This is certainly not the only school where systemic problematic hazing has occurred. It’s just in this case that two boys finally decided that the honor of saying they were part of a team wasn’t worth sexual abuse. Most victims never speak up. Instead, many go on to become the abusers, even in adulthood.
Adults — people in positions of authority over kids — let this Lake Zurich awfulness happen, as is the case almost every time there’s a sex scandal at a school. Adults in some way knew what was going on and chose not to intervene because there was a certain vicarious thrill to knowing kids were carrying on tradition and the deranged perversity of those adults’ sporting childhoods.
Chad Beaver, the resigned assistant coach and former dean at Lake Zurich, allegedly told the parents of an alleged victim of urine-involved hazing last September that it was “not a big deal,” that players peeing on each other “happens all the time” and “even I got peed on in high school,” according to Deadspin. Beaver was also supposedly informed by a security guard at the school of another sexual hazing incident involving football players that the guard didn’t attempt to stop, and Beaver did nothing of great consequence about it for multiple days after. Coincidentally, Lake Zurich had a football playoff game the day Beaver was informed. It’d be a shame had the incident compromised the Bears’ win that night.
When you normalize sports as religion over the value of human bodies and emotional scarring, you get Penn State and a head coach who had to know, just like resigned Lake Zurich head coach David Proffitt had to know something based on all the claims in the suit. You get the nasty case after case rape culture of Baylor like a culture of abuse at Lake Zurich alleged to date back 20 years. You get Oregon football players being hospitalized because of a sadistic strength coach, and high school kids allegedly urinating on others without reproach for the sake of cohesive football.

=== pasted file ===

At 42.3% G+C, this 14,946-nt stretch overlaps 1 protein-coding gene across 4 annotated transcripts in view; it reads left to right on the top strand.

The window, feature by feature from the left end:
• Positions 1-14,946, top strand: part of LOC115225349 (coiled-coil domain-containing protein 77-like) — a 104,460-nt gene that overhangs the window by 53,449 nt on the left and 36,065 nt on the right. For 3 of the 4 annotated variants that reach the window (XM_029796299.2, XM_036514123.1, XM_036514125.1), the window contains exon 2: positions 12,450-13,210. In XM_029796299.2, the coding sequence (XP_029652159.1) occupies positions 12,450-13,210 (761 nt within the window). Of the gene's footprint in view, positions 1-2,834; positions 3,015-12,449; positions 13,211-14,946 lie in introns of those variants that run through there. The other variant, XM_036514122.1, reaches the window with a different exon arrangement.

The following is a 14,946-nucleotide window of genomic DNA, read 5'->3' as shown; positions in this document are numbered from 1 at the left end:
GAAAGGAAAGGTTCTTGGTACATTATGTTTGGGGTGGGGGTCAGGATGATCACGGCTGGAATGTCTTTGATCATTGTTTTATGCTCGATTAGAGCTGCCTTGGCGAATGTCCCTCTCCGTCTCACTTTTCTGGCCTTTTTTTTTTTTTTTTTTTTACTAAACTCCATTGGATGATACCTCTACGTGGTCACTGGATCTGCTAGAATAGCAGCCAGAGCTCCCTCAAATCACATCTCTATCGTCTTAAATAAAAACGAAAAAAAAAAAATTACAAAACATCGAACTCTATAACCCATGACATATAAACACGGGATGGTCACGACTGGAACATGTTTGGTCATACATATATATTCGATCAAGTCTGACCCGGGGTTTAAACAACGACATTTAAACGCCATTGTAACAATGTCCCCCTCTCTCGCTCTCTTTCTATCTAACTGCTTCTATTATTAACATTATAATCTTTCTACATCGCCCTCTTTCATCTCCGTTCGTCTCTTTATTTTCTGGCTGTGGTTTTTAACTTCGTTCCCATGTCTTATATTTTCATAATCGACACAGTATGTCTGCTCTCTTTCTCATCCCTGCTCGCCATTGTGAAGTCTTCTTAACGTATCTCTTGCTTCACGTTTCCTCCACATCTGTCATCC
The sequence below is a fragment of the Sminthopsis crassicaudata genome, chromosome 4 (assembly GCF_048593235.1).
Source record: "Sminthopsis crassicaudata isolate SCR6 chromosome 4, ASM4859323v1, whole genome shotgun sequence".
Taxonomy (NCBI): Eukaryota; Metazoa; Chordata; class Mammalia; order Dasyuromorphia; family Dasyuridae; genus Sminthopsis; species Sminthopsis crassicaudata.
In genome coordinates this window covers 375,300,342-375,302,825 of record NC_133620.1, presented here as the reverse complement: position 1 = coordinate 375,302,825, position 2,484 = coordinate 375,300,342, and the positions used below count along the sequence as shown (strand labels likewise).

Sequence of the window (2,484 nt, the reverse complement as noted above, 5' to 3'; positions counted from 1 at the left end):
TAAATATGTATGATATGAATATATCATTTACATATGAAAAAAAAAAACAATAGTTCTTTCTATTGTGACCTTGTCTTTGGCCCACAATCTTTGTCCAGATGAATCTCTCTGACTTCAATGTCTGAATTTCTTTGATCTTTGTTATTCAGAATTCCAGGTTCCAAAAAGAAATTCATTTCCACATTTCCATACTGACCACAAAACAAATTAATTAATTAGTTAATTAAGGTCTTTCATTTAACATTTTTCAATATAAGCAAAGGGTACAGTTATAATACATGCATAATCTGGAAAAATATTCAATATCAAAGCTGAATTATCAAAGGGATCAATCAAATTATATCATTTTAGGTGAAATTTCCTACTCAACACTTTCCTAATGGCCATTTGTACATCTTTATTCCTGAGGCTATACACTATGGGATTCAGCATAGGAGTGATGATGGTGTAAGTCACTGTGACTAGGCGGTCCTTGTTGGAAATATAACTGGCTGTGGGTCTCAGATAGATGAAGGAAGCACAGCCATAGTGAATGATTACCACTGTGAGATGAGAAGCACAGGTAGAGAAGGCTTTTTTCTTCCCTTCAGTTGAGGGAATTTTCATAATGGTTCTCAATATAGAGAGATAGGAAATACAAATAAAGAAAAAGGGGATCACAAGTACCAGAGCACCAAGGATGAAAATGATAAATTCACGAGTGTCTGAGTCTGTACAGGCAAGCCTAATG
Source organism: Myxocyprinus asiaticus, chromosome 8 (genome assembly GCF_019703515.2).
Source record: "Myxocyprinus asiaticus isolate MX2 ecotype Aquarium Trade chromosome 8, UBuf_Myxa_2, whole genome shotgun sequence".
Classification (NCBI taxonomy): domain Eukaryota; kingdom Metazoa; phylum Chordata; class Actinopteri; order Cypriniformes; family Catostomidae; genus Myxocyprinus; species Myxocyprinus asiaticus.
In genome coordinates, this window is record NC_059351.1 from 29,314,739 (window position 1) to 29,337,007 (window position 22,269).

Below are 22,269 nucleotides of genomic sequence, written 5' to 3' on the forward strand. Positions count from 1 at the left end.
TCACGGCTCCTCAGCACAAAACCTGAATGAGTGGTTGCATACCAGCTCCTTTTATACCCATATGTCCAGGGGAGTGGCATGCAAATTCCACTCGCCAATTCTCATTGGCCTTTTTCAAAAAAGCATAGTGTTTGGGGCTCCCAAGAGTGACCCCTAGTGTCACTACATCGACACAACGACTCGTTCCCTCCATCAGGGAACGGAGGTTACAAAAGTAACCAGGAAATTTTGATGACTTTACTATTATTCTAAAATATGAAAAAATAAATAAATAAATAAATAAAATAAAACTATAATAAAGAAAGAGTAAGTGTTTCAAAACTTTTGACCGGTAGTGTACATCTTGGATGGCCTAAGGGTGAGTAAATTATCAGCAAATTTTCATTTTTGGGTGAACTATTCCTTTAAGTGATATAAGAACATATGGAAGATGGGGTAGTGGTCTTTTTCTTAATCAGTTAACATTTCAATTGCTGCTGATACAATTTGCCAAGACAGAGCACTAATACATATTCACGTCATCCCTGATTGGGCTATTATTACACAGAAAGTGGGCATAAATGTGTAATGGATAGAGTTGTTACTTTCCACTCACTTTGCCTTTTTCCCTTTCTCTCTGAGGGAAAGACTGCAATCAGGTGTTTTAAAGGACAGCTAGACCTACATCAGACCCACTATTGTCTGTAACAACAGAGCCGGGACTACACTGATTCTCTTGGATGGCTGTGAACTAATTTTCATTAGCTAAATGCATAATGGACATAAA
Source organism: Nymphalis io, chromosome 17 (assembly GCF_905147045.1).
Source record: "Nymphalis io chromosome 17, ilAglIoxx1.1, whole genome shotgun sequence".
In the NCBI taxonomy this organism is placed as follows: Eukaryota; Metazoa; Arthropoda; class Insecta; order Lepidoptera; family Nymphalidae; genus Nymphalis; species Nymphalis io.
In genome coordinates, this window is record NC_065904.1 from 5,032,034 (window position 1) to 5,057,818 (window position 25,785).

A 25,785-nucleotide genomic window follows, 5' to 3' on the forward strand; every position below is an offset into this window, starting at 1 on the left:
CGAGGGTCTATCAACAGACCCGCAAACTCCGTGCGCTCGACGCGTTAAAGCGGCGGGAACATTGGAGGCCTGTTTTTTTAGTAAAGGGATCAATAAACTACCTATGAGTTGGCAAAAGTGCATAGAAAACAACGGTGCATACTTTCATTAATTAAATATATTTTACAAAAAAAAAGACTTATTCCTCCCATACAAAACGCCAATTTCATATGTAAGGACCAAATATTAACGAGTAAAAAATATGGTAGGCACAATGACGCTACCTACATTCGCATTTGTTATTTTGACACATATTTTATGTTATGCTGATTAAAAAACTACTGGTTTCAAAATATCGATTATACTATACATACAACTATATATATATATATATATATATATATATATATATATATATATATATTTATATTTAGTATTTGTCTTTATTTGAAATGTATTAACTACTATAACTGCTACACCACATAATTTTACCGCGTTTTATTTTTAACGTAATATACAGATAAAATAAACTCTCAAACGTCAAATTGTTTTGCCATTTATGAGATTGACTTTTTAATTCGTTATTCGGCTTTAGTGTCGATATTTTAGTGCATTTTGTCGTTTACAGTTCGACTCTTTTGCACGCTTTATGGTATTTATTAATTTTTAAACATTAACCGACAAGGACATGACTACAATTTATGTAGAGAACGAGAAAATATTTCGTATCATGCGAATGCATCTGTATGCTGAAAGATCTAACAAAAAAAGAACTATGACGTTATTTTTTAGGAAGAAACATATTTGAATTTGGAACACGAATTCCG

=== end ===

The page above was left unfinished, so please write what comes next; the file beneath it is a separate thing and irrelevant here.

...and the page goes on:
And in all cases, there are authority figures doing little to nothing until they were caught not being responsible enough. Plus young people thinking these violations of others bodies and minds is OK, if not honorable and worthy of tradition.
When they say humiliating one another unites teams, they may be right. United in fear and shame and a desire to take this fear and shame and put it into the next group of new teammates, perpetuating a cycle that doesn’t break until there’s a lawsuit about broomsticks forced into behinds.
The ignorant public then suddenly gasps, “This isn’t normal.” But grown-up baseball players normalizing humiliation and other people having less worth? That sure is normal and harmless and unifying or something.
And then the public searches for more convenient answers as to how some impressionable but disturbed kids at a suburban Illinois high school could supposedly partake in such acts with utter disregard for human worth.
Tim Baffoe is a columnist for CBSChicago.com. Follow Tim on Twitter @TimBaffoe. The views expressed on this page are those of the author, not CBS Local Chicago or our affiliated television and radio stations.